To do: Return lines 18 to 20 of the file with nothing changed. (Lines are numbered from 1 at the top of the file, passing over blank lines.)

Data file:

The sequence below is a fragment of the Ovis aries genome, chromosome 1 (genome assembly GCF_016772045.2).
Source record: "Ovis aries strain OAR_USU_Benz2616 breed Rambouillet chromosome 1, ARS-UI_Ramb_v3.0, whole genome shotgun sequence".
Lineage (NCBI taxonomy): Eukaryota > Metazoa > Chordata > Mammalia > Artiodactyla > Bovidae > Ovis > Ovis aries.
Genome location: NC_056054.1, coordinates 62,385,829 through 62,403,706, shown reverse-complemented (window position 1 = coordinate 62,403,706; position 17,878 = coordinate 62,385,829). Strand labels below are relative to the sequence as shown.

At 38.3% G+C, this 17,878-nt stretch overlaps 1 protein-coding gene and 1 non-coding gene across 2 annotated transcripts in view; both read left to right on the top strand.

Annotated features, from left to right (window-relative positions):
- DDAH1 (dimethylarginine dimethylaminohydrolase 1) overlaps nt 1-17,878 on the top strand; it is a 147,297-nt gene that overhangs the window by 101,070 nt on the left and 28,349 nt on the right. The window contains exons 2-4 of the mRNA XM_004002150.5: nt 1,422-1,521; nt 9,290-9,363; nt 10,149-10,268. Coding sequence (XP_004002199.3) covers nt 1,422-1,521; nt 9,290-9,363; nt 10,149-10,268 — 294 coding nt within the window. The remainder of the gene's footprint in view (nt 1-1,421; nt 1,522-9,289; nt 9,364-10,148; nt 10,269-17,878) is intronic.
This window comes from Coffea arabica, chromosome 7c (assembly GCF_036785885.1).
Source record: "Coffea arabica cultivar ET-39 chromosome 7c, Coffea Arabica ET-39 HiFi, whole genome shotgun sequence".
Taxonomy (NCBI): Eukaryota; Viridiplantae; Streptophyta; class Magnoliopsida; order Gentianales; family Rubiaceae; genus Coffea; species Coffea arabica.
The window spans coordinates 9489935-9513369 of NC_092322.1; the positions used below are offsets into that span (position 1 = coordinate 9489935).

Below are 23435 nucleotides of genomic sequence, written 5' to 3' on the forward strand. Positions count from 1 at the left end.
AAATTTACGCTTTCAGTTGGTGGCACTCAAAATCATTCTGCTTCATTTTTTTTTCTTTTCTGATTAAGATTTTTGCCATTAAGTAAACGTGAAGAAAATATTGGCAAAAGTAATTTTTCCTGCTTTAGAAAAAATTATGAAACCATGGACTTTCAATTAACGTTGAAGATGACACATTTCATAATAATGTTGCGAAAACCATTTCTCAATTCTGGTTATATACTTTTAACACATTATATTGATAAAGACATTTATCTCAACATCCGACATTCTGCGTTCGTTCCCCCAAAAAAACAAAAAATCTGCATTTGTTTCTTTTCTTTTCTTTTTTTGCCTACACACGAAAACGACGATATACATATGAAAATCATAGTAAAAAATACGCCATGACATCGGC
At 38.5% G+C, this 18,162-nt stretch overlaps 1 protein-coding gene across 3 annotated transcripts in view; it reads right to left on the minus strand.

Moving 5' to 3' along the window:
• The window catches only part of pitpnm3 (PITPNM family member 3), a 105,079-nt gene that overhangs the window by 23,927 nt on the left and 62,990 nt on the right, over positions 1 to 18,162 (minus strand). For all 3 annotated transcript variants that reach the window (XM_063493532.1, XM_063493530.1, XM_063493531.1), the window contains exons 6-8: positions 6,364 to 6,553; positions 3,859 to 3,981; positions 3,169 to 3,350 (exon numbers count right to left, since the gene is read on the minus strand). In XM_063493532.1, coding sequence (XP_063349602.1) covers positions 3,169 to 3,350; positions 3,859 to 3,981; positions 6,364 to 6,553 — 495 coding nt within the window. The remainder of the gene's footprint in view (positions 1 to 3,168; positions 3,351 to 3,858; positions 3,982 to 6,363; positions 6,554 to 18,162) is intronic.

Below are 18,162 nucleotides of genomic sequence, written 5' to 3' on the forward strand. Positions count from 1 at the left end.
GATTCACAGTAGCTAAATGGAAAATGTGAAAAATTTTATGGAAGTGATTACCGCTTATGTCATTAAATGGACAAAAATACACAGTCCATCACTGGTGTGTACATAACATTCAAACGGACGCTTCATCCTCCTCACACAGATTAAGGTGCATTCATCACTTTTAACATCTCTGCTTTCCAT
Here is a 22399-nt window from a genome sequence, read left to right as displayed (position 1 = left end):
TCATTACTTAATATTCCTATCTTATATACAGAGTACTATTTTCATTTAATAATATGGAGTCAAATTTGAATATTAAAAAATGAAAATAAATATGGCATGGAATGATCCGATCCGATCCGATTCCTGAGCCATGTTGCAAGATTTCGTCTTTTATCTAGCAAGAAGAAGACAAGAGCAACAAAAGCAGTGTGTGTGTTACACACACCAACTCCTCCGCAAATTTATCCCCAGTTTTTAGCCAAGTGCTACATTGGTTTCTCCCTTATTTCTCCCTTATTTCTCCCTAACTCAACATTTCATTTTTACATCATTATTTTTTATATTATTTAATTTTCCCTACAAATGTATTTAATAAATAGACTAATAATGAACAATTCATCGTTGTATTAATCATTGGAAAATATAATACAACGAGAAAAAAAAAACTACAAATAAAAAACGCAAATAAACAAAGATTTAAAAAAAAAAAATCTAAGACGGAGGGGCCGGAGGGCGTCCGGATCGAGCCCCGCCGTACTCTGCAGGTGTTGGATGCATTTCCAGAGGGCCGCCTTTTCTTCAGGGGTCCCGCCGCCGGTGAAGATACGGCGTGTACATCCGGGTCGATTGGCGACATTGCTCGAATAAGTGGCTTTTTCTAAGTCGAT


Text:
GATTCACAGTAGCTAAATGGAAAATGTGAAAAATTTTATGGAAGTGATTACCGCTTATGTCATTAAATGGACAAAAATACACAGTCCATCACTGGTGTGTACATAACATTCAAACGGACGCTTCATCCTCCTCACACAGATTAAGGTGCATTCATCACTTTTAACATCTCTGCTTTCCAT
Here is a 22399-nt window from a genome sequence, read left to right as displayed (position 1 = left end):
TCATTACTTAATATTCCTATCTTATATACAGAGTACTATTTTCATTTAATAATATGGAGTCAAATTTGAATATTAAAAAATGAAAATAAATATGGCATGGAATGATCCGATCCGATCCGATTCCTGAGCCATGTTGCAAGATTTCGTCTTTTATCTAGCAAGAAGAAGACAAGAGCAACAAAAGCAGTGTGTGTGTTACACACACCAACTCCTCCGCAAATTTATCCCCAGTTTTTAGCCAAGTGCTACATTGGTTTCTCCCTTATTTCTCCCTTATTTCTCCCTAACTCAACATTTCATTTTTACATCATTATTTTTTATATTATTTAATTTTCCCTACAAATGTATTTAATAAATAGACTAATAATGAACAATTCATCGTTGTATTAATCATTGGAAAATATAATACAACGAGAAAAAAAAAACTACAAATAAAAAACGCAAATAAACAAAGATTTAAAAAAAAAAAATCTAAGACGGAGGGGCCGGAGGGCGTCCGGATCGAGCCCCGCCGTACTCTGCAGGTGTTGGATGCATTTCCAGAGGGCCGCCTTTTCTTCAGGGGTCCCGCCGCCGGTGAAGATACGGCGTGTACATCCGGGTCGATTGGCGACATTGCTCGAATAAGTGGCTTTTTCTAAGTCGAT